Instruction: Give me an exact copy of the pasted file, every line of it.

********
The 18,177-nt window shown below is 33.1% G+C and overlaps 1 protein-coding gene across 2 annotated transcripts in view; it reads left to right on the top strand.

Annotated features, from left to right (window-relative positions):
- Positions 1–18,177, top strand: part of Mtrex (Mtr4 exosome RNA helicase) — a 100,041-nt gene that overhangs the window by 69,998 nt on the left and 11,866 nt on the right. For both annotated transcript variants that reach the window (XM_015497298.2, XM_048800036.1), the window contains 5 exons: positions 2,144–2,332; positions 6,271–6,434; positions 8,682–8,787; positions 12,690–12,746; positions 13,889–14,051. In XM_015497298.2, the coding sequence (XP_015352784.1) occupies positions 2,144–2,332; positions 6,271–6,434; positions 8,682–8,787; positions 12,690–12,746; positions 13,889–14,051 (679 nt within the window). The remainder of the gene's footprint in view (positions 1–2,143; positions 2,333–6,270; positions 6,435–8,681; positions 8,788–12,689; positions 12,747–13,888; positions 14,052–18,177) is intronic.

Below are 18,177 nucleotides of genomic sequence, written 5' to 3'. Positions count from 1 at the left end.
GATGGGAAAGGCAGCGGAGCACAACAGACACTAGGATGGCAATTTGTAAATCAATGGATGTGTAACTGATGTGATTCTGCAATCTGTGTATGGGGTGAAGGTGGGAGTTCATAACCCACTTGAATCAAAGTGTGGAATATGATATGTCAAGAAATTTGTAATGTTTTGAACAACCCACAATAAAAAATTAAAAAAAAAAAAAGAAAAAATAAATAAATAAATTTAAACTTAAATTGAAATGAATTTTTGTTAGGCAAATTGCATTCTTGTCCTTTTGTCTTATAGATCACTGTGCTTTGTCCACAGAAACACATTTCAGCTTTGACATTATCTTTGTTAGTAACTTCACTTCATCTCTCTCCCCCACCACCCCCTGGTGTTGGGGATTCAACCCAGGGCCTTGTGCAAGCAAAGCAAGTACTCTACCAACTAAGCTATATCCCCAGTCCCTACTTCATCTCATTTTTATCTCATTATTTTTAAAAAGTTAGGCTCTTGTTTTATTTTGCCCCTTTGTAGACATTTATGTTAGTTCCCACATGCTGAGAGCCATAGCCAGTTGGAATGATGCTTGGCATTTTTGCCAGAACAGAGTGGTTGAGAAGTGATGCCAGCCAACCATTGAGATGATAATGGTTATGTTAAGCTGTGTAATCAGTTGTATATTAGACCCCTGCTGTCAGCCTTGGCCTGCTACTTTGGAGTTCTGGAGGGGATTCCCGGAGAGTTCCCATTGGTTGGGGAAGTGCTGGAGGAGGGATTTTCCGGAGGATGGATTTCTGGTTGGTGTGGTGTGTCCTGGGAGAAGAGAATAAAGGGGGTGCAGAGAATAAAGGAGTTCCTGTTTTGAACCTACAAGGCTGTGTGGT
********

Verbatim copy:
The 18,177-nt window shown below is 33.1% G+C and overlaps 1 protein-coding gene across 2 annotated transcripts in view; it reads left to right on the top strand.

Annotated features, from left to right (window-relative positions):
- Positions 1–18,177, top strand: part of Mtrex (Mtr4 exosome RNA helicase) — a 100,041-nt gene that overhangs the window by 69,998 nt on the left and 11,866 nt on the right. For both annotated transcript variants that reach the window (XM_015497298.2, XM_048800036.1), the window contains 5 exons: positions 2,144–2,332; positions 6,271–6,434; positions 8,682–8,787; positions 12,690–12,746; positions 13,889–14,051. In XM_015497298.2, the coding sequence (XP_015352784.1) occupies positions 2,144–2,332; positions 6,271–6,434; positions 8,682–8,787; positions 12,690–12,746; positions 13,889–14,051 (679 nt within the window). The remainder of the gene's footprint in view (positions 1–2,143; positions 2,333–6,270; positions 6,435–8,681; positions 8,788–12,689; positions 12,747–13,888; positions 14,052–18,177) is intronic.

Below are 18,177 nucleotides of genomic sequence, written 5' to 3'. Positions count from 1 at the left end.
GATGGGAAAGGCAGCGGAGCACAACAGACACTAGGATGGCAATTTGTAAATCAATGGATGTGTAACTGATGTGATTCTGCAATCTGTGTATGGGGTGAAGGTGGGAGTTCATAACCCACTTGAATCAAAGTGTGGAATATGATATGTCAAGAAATTTGTAATGTTTTGAACAACCCACAATAAAAAATTAAAAAAAAAAAAAGAAAAAATAAATAAATAAATTTAAACTTAAATTGAAATGAATTTTTGTTAGGCAAATTGCATTCTTGTCCTTTTGTCTTATAGATCACTGTGCTTTGTCCACAGAAACACATTTCAGCTTTGACATTATCTTTGTTAGTAACTTCACTTCATCTCTCTCCCCCACCACCCCCTGGTGTTGGGGATTCAACCCAGGGCCTTGTGCAAGCAAAGCAAGTACTCTACCAACTAAGCTATATCCCCAGTCCCTACTTCATCTCATTTTTATCTCATTATTTTTAAAAAGTTAGGCTCTTGTTTTATTTTGCCCCTTTGTAGACATTTATGTTAGTTCCCACATGCTGAGAGCCATAGCCAGTTGGAATGATGCTTGGCATTTTTGCCAGAACAGAGTGGTTGAGAAGTGATGCCAGCCAACCATTGAGATGATAATGGTTATGTTAAGCTGTGTAATCAGTTGTATATTAGACCCCTGCTGTCAGCCTTGGCCTGCTACTTTGGAGTTCTGGAGGGGATTCCCGGAGAGTTCCCATTGGTTGGGGAAGTGCTGGAGGAGGGATTTTCCGGAGGATGGATTTCTGGTTGGTGTGGTGTGTCCTGGGAGAAGAGAATAAAGGGGGTGCAGAGAATAAAGGAGTTCCTGTTTTGAACCTACAAGGCTGTGTGGT